The Inflation Challenge – Editorials

EDITORIAL: The 11% increase in the prices of POL products as of October 15 shocked a population already shocked by a 9% inflation in September with basic foodstuffs, especially wheat and sugar, witnessing price increases even at government-controlled electricity stores – outlets used by the government to expand subsidies to contain inflation.

The government’s claim is that the rise in the prices of oil and related products reflects the international price of oil which is currently around $ 84 per barrel. Critics, however, point to two major facts that dispute or dispute this claim. First, the international price of oil is much lower than the $ 140 per barrel available on the international market in 2008, when the domestic price was much lower than today.

It is true that the government has significantly reduced taxes on petroleum since fuel prices began to rise internationally (a source of revenue that governments have increasingly relied on as a source of revenue, the budget for fiscal year 2021-22 providing for 610 billion rupees under this heading) through sales tax remained unchanged, but compare the price of gasoline and its impact on the public with the price available in neighboring countries is inappropriate because purchasing power parity in dollars is significantly lower in Pakistan today than in our regional neighbors, including India, Bangladesh and Sri Lanka.

The spokesperson for the Ministry of Finance noted that in addition to the rise in the world price of fuel, the depreciation of the rupee also explains the rise in prices. This is certainly true as the rupee has depreciated from 152 rupees per dollar in May 2021 to over 172 rupees per dollar today.

Regardless of the assertions in the September 20, 2021 monetary policy statement that “since its IPO, the rupee has moved in an orderly fashion in both directions and has only depreciated by 4.8% to date, although less than many other emerging market currencies over the same period. ”The fact is that over the past four and a half months the rupee has depreciated by 13%.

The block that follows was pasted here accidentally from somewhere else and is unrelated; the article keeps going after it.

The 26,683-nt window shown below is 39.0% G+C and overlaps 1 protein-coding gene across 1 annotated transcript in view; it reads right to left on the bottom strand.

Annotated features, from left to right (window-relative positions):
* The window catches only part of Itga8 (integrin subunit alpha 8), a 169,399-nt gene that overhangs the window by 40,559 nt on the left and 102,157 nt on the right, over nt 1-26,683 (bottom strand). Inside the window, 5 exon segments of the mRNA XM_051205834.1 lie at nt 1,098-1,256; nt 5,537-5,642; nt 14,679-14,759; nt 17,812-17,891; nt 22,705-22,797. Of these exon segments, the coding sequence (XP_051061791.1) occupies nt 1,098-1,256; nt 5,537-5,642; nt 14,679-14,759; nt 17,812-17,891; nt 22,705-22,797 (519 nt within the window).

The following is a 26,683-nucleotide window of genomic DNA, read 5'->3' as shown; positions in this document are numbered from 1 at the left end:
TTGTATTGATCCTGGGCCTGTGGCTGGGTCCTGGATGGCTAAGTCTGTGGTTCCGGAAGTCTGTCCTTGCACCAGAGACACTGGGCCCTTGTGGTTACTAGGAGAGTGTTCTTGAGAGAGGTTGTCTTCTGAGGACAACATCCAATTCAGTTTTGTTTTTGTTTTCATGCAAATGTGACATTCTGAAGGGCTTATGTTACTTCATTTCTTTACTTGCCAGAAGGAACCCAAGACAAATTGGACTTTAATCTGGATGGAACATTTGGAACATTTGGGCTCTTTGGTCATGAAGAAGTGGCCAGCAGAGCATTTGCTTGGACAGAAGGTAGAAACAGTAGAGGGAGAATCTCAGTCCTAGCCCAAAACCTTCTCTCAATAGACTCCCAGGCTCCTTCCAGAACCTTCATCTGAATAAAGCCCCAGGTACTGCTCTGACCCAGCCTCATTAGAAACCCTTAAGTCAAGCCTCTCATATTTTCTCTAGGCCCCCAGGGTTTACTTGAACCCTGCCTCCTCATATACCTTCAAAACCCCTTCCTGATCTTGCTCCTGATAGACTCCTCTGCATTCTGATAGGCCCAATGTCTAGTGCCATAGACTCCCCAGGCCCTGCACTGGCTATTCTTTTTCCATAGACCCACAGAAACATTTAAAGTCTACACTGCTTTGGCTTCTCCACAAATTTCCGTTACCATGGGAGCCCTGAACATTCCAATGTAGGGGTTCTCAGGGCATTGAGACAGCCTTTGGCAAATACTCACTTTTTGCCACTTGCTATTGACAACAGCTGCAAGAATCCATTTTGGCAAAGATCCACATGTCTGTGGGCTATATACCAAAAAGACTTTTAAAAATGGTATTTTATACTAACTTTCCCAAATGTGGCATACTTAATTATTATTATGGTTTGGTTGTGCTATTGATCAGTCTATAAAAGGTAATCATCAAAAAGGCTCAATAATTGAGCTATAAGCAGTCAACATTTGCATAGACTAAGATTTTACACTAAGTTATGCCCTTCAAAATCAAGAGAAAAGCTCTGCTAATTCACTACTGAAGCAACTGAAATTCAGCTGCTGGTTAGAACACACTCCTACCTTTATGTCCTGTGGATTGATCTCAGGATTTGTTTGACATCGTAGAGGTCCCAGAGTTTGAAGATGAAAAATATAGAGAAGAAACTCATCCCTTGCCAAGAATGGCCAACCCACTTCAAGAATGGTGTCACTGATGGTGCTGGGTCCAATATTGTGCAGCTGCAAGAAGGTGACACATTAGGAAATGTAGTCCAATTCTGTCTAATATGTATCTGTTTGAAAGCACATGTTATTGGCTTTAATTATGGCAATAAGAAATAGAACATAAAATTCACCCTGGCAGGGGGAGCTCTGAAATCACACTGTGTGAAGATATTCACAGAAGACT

Fawad Chaudhary, the Minister of Information and Broadcasting, tweeted that the government realizes that the wage class is suffering from inflation and has advised the private sector to increase the wages of its employees to help alleviate the effects of inflation.

This advice may gain the support of private sector employees, perhaps the minister’s goal, but unfortunately it does not reflect even a rudimentary knowledge of economic theory that warns against increasing wages as a means of fighting. against inflation given the phenomenon of inflation by pushing wages: an increase in wages would increase production costs which would lead to higher prices than before. It is precisely for this reason that the International Monetary Fund had advised the government not to increase the salaries of public sector employees in 2019-2020.

The current year’s budget increased the salaries of public sector employees, at taxpayer expense, but that, combined with higher subsidies, could well increase the budget deficit, unless other spending items do. are reduced, which is also a highly inflationary policy. Last but not least, the ever-growing number of government economics and finance experts need to share their views on the issue with finance ministry officials in order to come up with a solution that conforms to basic economic principles.

Copyright Business Recorder, 2021

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